Skills Exchange Day 2
Objects, Stories, People, Dance
Lizz Fort is currently a Lecturer in Dance Education at the Royal Academy of Dance and Lecturer at Trinity Laban on the Postgraduate Diploma Community Dance programme. She is a researcher with an MA in Community Dance (2015) from University of Roehampton and has a practice based research interest in community practice, collaboration, inclusion and dance teacher professional development. She is a performing member of Amici Dance Theatre Company and has previously performed with Ten Over Six Dance (Amy Robinson) and From Here to Maturity (Ann Dickie). Lizz has recently worked as a consultant and collaborator for the Dance Unstuck ballet and disability research project with GDance and Jurg Koch. Her previous freelance portfolio includes projects for Magpie Dance in partnership with Matthew Bourne’s New Adventures (2012), and The Transition Team & Disabled Children’s Team for The London Borough of Bromley (2011).
Today, Lizz took us through a practical task to highlight the importance of artistic choices, and how to deliver a session which provides trainee students with a window into the values of community dance, creative practice and artistry. In her own words she shares her thoughts behind the practice:
In my work as a dance teacher educator, as trainee teachers journey from dancer to teacher/facilitator, I feel strongly that they see themselves as artists in their teaching practice before they develop the skills to host creative dance activities with others. The activity I hosted at the AEP is one way that I start this conversation. In addition, I wanted to open up a discussion with the other artists about my current interest in rethinking community dance as a curatorial practice, an idea I have been formulating for a PhD research proposal. The ‘object-writing-hand phrase activity’ seemed well suited to achieve both of these objectives.`
My artistic intention within this process is for people to generate stories through writing, conversation and gestural movement material. There are also important relational and social intentions to the tasks that are set, with the aim of helping a group get to know each other, develop trust and see how everyone is a unique, creative voice. These social processes are essential for the artistic magic to happen.
I see my role as an artist-curator who holds the space, hosting the activity, caring for the activity and the people in it, providing a semi-structure and check points in the process.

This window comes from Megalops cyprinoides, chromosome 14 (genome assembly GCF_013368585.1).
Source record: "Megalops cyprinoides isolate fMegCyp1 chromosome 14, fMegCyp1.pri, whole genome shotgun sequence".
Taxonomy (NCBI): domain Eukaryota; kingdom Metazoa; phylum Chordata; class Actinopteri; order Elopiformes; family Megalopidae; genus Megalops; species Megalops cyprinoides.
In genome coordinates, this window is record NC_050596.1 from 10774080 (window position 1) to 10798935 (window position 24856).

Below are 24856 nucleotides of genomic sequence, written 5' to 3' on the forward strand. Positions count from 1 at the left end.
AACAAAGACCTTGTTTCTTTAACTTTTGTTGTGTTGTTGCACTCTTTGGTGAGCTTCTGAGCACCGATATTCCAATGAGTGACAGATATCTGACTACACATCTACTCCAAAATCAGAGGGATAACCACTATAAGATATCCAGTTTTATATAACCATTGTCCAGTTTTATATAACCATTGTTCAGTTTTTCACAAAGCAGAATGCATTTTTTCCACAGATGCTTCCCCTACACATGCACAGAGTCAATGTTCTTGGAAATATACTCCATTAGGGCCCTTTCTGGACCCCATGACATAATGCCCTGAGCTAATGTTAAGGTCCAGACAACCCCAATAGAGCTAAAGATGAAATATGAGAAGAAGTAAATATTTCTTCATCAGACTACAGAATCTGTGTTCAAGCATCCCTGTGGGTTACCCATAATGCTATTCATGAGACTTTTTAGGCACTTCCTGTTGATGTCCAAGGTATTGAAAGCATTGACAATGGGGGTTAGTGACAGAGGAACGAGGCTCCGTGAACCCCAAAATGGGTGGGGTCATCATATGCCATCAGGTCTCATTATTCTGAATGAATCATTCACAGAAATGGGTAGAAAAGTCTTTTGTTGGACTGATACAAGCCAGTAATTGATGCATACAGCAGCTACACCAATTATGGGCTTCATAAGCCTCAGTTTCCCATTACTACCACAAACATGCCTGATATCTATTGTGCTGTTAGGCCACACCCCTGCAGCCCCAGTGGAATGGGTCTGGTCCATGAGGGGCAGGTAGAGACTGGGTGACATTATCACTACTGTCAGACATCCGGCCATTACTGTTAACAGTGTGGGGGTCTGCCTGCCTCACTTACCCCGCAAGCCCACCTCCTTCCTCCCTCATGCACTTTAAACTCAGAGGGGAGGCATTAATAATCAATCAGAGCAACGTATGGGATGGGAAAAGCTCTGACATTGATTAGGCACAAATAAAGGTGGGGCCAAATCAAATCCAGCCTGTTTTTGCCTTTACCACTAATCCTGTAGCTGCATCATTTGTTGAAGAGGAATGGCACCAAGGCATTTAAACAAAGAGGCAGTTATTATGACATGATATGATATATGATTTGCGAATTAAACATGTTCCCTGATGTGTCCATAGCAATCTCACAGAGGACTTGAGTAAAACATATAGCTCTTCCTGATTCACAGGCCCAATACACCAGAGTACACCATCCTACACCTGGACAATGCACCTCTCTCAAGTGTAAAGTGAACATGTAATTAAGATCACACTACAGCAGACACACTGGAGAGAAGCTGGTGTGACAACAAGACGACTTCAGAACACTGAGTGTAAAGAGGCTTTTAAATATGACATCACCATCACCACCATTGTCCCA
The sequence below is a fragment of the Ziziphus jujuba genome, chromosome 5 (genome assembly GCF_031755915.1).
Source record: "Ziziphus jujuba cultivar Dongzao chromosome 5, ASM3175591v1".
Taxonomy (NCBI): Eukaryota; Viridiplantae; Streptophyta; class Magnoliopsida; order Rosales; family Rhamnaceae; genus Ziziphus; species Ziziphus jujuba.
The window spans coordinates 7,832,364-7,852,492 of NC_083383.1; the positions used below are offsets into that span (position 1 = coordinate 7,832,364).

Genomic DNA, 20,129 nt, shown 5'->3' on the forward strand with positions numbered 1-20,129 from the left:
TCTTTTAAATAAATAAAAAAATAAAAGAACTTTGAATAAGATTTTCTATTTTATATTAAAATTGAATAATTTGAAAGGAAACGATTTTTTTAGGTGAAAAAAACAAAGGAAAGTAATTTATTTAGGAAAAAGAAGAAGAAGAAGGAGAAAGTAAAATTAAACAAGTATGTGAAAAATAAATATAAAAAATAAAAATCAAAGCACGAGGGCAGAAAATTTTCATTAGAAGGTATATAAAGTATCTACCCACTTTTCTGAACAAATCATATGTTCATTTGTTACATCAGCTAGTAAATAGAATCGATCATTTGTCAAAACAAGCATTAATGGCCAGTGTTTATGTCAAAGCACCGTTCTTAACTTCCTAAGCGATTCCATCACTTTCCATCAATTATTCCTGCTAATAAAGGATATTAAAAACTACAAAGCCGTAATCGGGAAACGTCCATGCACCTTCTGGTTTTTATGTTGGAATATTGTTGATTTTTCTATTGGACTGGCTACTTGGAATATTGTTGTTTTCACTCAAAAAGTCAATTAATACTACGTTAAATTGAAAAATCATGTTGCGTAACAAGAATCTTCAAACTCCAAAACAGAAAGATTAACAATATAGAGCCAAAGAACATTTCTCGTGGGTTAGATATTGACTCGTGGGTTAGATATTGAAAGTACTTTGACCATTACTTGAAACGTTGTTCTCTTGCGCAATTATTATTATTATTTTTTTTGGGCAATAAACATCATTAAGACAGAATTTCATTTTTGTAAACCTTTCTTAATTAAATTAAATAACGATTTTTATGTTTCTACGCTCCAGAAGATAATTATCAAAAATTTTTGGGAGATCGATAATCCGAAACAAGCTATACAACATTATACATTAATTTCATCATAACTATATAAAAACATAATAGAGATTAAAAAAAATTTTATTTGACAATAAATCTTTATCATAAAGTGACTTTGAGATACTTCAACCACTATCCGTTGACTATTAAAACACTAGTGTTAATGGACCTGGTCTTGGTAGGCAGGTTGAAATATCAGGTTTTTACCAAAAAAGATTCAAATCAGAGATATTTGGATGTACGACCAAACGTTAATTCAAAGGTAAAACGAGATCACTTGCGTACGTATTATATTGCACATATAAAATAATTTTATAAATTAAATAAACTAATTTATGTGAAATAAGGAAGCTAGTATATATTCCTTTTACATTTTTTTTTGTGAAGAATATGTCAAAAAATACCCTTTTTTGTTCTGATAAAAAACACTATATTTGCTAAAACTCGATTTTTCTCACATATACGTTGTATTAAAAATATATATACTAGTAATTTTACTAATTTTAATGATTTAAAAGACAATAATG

I am not keen on using the term ‘participants’, so choose to identify those I am working with as artistic collaborators, since it is these people who are creating the material.
Ethics of emotional vulnerability:
Before the task I explain to the group about some ethical considerations around working with their objects. Sometimes strong emotional reactions can be evoked through the guided imagery and/or the free writing task. This is important so that everyone aware of their responsibility to themselves and to others in the session.
The starting point for this activity is an object that each person brings.
- Layer 1: A seated, eyes closed guided imagery activity that brings attention to the object’s physical features and the memories, people and places attached to the object.
- Layer 2: Free writing task (10 minutes)
- Layer 3: Story telling in pairs. Each person tells the story of their object to their partner. They then swap objects, find a new partner and tell the story of the new object in their hand. This process happens 3-4 times.
- Movement: These creative layers provide the foundations for a simple, solo movement task; the development of a hand phrase that tells their story, someone else’s story, or a mash-up of the stories they have heard/told. When these phrases are shared in a circle, I am always blown away by the care, sensitivity and detail that each person dedicates to their performance. It is moment of significance for the group, and an important celebration of diversity and unity all at once.
At this point as a group we have objects, writing and hand phrases. The creative and choreographic choices from this point are vast. I then set the trainee teachers the task of developing an activity for the next class.
I was interested to find out from the AEP Skills Exchange artists how they would consider presenting the objects, writing, stories and hand phrases to people (audience/visitors/spectators) who had not been involved in the activity. They were asked to consider:
- how an exhibit/installation/experience of the work might be curated
- what modes of presentation would best represent the context of our process, the people and the stories
- how might we best present our work, beyond a ‘performance’?
During this week I have shared with the AEP artists my working ideas around community dance artists having much in common with curators. The word curation is rooted in the Latin ‘to care’; community dance and curatorial practice share in the actions of gathering, selecting, sorting, organising and caring for art, people and spaces. This includes the interplay between the tangible concept of ‘art as object’, and intangible concept of ‘art as interpersonal exchange’. For community dance, I think this new way of thinking re-situates it away from the ‘product/object/performance’ that defines much theatrical/professional dance and gives it a fresh identity. I hope the research will enable us to think in an innovative way about community dance practice and its identity, offering an original contribution to knowledge in the fields of community dance, participatory arts and curatorial practice.
(Words by Lizz Fort)
Bethan and Jo combined their hand phrases and texts into a duet which we filmed as part of Katie’s session on voice and text, delivered on Thursday 21st December.